Justice Monahan found that the misrepresentation regarding the location of the seats was material and went to the root of the contract. Mrs. Galle clearly communicated her concern over the seat location to Mr. Seca throughout the negotiations and Mr. Seca expressly represented verbally and in writing that the seats were closer to centre ice rather than the corner.

Although there are a number of limitations or “bars” to recessionary relief, including (1) a lack of prompt actions by a plaintiff; (2) the acquisition of rights by innocent third parties; and (3) the impossibility of restoring the parties to their pre-contractual position, Justice Monahan found that these limitations did not apply to the within transaction.

...the misrepresentation regarding the location of the seats was material and went to the root of the contract.

Justice Monahan held that the circumstances made it practical just to order the rescission of the contract. TMJ was induced to enter into a contract through the misrepresentation of Mr. Seca. Moreover, the contract for the seat licenses was never fully executed since TMJ refused to sign the transfer agreement and Aces continued to hold title to the licenses. Accordingly, it was possible to restore the parties to their pre-contractual position by requiring Aces to refund the purchase price.

Damages

Monahan J. ruled that he did not have the jurisdiction to award damages in a Rule 14 application. Rule 14.05(3)(h) authorizes an application where the relief claimed is “in respect of any matter where it is unlikely that there will be any material facts in dispute.”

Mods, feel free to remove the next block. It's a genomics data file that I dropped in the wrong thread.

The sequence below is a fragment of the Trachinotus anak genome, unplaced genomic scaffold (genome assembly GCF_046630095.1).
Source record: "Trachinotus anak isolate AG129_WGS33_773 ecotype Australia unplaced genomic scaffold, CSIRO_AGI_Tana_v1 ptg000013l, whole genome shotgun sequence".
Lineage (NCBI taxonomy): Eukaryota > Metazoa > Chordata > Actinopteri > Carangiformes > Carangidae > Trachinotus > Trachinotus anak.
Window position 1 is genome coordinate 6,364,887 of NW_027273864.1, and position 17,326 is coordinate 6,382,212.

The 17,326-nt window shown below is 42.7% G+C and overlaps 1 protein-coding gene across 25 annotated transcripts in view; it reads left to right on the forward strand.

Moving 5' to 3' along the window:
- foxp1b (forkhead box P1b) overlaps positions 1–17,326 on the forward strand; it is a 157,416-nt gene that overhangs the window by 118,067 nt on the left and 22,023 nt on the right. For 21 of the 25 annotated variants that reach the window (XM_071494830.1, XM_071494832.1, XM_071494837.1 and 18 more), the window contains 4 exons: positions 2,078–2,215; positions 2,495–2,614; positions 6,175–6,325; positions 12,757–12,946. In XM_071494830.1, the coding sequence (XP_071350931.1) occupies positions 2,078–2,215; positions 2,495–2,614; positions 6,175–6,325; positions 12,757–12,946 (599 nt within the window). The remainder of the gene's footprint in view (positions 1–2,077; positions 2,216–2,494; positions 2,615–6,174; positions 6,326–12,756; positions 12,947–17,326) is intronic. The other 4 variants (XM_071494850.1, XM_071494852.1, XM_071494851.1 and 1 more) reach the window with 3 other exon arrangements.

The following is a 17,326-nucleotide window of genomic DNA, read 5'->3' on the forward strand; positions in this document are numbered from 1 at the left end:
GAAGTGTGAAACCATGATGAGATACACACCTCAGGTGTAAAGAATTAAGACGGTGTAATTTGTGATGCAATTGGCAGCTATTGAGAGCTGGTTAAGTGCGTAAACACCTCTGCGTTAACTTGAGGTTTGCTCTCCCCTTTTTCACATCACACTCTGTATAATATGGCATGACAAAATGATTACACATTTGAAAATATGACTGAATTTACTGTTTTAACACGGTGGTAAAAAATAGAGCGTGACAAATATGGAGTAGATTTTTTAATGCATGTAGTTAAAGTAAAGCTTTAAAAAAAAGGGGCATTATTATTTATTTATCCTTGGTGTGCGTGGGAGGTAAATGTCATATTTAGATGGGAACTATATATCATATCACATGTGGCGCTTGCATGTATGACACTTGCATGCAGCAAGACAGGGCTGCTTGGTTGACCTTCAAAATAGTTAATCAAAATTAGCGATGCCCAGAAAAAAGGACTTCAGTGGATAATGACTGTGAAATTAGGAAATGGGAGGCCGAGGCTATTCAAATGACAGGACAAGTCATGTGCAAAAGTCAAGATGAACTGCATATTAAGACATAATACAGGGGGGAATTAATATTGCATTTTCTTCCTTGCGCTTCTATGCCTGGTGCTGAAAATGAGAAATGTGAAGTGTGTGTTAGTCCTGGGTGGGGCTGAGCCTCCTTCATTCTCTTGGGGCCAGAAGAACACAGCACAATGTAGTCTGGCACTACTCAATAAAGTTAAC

Based on the facts, Monahan J. recognized that the material facts in the context of the tort claim for negligent misrepresentation were in dispute between the parties. As such, ordering an award of damages for the claim of negligent misrepresentation was beyond the jurisdiction of the Court pursuant to Rule 14.05(3).

Notwithstanding, Monahan J. was mindful of the general principles that the Rules are to be “liberally construed to secure the just, most expeditious and least expensive determination of every civil proceeding on its merits.” Justice Monahan was also mindful of the Supreme Court of Canada decision in Hryniak v Mauldin2 which held that a “culture shift” is required in civil litigation to create an environment promoting timely and affordable access to the civil justice system. Given these important considerations, Monahan J. seized himself of the matter and ordered a mini-trial on the tort claim if the parties wished to proceed on that basis.

Conclusion

The ruling in TMJ reaffirms that the doctrine of rescission is available as a remedy for negligent misrepresentation when the misrepresentation is substantial or “goes to the root of the contract.”

The ruling also reinforces the Court's recognition that a “culture shift” is required in civil litigation to increase access to justice. This is evident in Monahan J.'s decision to order the proceeding to be treated as an action so that the plaintiff could have access to the summary judgment procedures under Rule 20. Moreover, Monahan J. seized himself of the issue in order to save judicial time and to provide predictability to the parties.

It may be hard for some to fathom that hockey tickets being slightly to the corner rather than centre ice would be material, let alone the “root” of the contract. That being said, words matter. Location matters. Promises matter. As the playoff season approaches, ticket vendors should be aware of the promises they make regarding the location of the seats they sell.


1 2018 ONSC 1572 [TMJ].
2 2014 SCC 7 [Hryniak].